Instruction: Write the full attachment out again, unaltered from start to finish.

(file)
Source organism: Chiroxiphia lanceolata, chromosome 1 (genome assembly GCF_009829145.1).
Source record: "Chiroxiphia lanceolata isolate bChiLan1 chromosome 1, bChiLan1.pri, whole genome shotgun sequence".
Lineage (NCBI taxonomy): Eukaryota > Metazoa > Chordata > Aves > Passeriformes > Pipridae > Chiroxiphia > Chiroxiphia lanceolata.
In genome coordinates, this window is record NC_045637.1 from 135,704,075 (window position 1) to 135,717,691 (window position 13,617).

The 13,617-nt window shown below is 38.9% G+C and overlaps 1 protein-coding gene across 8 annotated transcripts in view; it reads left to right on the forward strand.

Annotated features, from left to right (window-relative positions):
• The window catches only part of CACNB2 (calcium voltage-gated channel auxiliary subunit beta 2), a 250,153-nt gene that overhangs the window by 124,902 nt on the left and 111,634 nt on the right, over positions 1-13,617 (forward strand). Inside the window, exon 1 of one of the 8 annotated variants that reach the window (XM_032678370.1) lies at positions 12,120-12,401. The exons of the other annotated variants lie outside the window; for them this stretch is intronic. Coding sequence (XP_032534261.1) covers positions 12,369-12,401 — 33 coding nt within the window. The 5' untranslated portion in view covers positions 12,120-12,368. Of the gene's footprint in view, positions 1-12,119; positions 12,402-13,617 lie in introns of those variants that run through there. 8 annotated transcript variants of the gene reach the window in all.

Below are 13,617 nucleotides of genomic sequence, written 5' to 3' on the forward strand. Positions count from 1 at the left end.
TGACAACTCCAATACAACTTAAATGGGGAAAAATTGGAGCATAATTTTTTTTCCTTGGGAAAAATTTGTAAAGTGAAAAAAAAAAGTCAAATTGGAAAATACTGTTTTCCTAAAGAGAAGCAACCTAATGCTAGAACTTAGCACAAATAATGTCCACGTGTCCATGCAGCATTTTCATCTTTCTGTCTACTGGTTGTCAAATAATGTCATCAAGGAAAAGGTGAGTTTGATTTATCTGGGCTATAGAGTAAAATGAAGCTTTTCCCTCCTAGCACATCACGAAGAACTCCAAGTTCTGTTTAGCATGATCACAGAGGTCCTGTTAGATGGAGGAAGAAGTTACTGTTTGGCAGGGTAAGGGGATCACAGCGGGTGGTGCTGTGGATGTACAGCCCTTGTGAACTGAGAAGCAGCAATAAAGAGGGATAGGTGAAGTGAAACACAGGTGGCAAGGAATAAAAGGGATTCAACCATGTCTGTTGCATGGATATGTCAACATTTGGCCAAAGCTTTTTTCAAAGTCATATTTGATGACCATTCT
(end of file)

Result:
Source organism: Chiroxiphia lanceolata, chromosome 1 (genome assembly GCF_009829145.1).
Source record: "Chiroxiphia lanceolata isolate bChiLan1 chromosome 1, bChiLan1.pri, whole genome shotgun sequence".
Lineage (NCBI taxonomy): Eukaryota > Metazoa > Chordata > Aves > Passeriformes > Pipridae > Chiroxiphia > Chiroxiphia lanceolata.
In genome coordinates, this window is record NC_045637.1 from 135,704,075 (window position 1) to 135,717,691 (window position 13,617).

The 13,617-nt window shown below is 38.9% G+C and overlaps 1 protein-coding gene across 8 annotated transcripts in view; it reads left to right on the forward strand.

Annotated features, from left to right (window-relative positions):
• The window catches only part of CACNB2 (calcium voltage-gated channel auxiliary subunit beta 2), a 250,153-nt gene that overhangs the window by 124,902 nt on the left and 111,634 nt on the right, over positions 1-13,617 (forward strand). Inside the window, exon 1 of one of the 8 annotated variants that reach the window (XM_032678370.1) lies at positions 12,120-12,401. The exons of the other annotated variants lie outside the window; for them this stretch is intronic. Coding sequence (XP_032534261.1) covers positions 12,369-12,401 — 33 coding nt within the window. The 5' untranslated portion in view covers positions 12,120-12,368. Of the gene's footprint in view, positions 1-12,119; positions 12,402-13,617 lie in introns of those variants that run through there. 8 annotated transcript variants of the gene reach the window in all.

Below are 13,617 nucleotides of genomic sequence, written 5' to 3' on the forward strand. Positions count from 1 at the left end.
TGACAACTCCAATACAACTTAAATGGGGAAAAATTGGAGCATAATTTTTTTTCCTTGGGAAAAATTTGTAAAGTGAAAAAAAAAAGTCAAATTGGAAAATACTGTTTTCCTAAAGAGAAGCAACCTAATGCTAGAACTTAGCACAAATAATGTCCACGTGTCCATGCAGCATTTTCATCTTTCTGTCTACTGGTTGTCAAATAATGTCATCAAGGAAAAGGTGAGTTTGATTTATCTGGGCTATAGAGTAAAATGAAGCTTTTCCCTCCTAGCACATCACGAAGAACTCCAAGTTCTGTTTAGCATGATCACAGAGGTCCTGTTAGATGGAGGAAGAAGTTACTGTTTGGCAGGGTAAGGGGATCACAGCGGGTGGTGCTGTGGATGTACAGCCCTTGTGAACTGAGAAGCAGCAATAAAGAGGGATAGGTGAAGTGAAACACAGGTGGCAAGGAATAAAAGGGATTCAACCATGTCTGTTGCATGGATATGTCAACATTTGGCCAAAGCTTTTTTCAAAGTCATATTTGATGACCATTCT